You might have heard the term černý pasažér (black passenger) or even the not-so-PC černoch (black man) being used to describe a public transport passenger travelling without a valid ticket.
What about the nickname Želva (turtle), used for the metro station Želivského?
Notice those protruding bumps on the walls lining the metro while waiting for your train? They’re sometimes called prsa (breasts). The inverted ones, logically, are antiprsa (anti breasts).
If your Czech is up to par, you might learn some new transport slang this summer aboard Prague’s busses, trams, and metro carriages.
These terms and others can be found on posters promoting the third edition of the Slang pražských dopraváků (Slang of the Prague Transit Workers).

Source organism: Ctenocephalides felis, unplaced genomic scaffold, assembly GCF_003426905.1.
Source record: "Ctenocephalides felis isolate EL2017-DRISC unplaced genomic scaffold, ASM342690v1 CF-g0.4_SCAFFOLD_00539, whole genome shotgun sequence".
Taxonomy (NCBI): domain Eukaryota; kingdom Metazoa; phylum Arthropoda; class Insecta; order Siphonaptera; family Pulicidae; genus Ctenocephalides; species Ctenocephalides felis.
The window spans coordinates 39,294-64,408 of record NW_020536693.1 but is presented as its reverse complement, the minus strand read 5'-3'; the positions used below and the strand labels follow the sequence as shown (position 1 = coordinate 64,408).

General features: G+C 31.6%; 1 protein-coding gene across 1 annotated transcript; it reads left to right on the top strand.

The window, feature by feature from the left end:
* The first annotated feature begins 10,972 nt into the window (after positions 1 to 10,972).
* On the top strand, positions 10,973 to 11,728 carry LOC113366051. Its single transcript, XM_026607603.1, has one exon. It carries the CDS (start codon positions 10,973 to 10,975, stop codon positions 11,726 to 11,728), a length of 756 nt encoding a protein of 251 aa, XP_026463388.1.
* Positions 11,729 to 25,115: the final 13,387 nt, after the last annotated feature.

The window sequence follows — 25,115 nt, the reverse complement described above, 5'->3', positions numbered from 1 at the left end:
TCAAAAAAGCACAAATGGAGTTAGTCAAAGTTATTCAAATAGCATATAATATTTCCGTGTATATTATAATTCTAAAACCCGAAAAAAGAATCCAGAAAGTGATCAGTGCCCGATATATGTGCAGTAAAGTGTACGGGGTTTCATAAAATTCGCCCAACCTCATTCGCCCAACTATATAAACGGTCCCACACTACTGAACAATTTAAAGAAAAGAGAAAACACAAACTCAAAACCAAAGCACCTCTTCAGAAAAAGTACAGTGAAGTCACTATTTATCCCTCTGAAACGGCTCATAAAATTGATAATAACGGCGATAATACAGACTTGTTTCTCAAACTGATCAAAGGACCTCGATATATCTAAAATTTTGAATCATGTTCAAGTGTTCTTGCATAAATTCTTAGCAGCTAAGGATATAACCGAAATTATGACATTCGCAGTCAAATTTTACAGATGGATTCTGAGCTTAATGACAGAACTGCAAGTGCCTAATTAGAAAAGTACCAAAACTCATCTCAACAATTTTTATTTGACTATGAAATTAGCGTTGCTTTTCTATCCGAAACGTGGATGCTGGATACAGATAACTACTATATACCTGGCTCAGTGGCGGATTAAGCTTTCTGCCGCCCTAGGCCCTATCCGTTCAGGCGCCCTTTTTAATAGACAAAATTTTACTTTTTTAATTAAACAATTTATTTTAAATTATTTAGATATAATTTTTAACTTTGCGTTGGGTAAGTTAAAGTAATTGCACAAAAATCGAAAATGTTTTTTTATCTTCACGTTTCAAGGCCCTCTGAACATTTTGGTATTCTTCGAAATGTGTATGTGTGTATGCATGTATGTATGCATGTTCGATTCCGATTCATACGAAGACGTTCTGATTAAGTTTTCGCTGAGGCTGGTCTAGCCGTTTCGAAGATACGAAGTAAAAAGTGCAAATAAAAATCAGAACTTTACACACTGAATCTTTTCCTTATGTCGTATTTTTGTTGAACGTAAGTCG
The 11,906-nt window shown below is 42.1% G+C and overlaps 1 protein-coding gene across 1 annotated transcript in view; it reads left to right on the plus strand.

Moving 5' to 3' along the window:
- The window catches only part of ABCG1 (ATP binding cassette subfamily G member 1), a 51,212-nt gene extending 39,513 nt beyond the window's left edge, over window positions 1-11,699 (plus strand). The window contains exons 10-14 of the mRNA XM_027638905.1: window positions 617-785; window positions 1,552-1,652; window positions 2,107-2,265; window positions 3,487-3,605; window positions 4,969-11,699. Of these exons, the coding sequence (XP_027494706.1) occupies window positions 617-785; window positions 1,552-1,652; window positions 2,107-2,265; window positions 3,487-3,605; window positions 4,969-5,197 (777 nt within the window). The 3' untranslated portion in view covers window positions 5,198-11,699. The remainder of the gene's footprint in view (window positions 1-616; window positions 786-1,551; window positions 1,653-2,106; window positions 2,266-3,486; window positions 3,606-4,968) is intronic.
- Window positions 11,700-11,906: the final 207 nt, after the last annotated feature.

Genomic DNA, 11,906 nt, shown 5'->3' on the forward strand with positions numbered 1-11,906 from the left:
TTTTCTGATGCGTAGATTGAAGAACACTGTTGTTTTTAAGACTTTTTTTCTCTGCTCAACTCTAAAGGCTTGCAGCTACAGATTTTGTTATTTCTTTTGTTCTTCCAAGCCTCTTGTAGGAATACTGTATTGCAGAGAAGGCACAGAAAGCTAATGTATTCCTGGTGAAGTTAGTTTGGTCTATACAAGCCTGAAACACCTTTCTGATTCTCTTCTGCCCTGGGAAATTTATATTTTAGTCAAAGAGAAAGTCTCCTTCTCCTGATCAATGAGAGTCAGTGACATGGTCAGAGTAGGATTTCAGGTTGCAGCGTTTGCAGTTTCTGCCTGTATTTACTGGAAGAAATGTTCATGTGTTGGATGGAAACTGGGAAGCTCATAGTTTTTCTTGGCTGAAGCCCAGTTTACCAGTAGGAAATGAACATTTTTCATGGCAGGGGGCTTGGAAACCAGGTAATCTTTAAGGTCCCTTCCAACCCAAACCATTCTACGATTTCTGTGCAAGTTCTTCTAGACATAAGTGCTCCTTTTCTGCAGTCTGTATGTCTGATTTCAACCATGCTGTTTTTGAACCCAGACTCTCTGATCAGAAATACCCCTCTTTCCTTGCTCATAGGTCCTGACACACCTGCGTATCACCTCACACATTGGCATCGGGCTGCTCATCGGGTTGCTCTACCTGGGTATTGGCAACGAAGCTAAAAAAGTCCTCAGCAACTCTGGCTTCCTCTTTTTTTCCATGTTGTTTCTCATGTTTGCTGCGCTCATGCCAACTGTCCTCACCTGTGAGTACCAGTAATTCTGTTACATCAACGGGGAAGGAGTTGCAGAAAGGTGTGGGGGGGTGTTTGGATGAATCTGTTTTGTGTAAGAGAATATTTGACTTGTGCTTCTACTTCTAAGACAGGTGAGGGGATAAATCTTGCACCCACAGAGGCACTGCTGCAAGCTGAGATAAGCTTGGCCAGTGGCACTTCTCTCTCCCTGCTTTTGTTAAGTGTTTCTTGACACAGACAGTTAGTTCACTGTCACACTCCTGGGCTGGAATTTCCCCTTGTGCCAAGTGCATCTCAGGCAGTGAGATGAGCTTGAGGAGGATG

The first edition of the book was published in 1982, followed by an update in 2001. The third edition, set to be released at the end of the year, coincides with the 140th anniversary of the Prague public transportation system.
Catch some more metro slang at website of MHD 140.
And until mid-September, keep an eye out for posters like the ones below. 26 terms selected from the book – one for each letter of the alphabet – will adorn the walls of Prague’s public transport vehicles.
Spot all 26 of them, and you can even win a chance to take part in the Prague tram parade, which will take place on September 20th.
Photos courtesy DPP / artwork by Kateřina Perglová
Black Mouth: Metro carriage type 81-7171 (named after the black front).
General: Managing director of the DPP. Used primarily by technical/finance employees since the position was created in 1971.
Sausage dog: The scheme of the metro or trams arranged in a thin long stripe.
Chestnuts: Passengers. To dump the chestnuts, let the passengers out of the carriages.
Breasts: extruded relief decorations at stations on line A.
Saloon: an area for passengers in the metro, and more recently, in the trams.
Eyes: front lights of the metro train.
Turtle: the Želivského metro stop.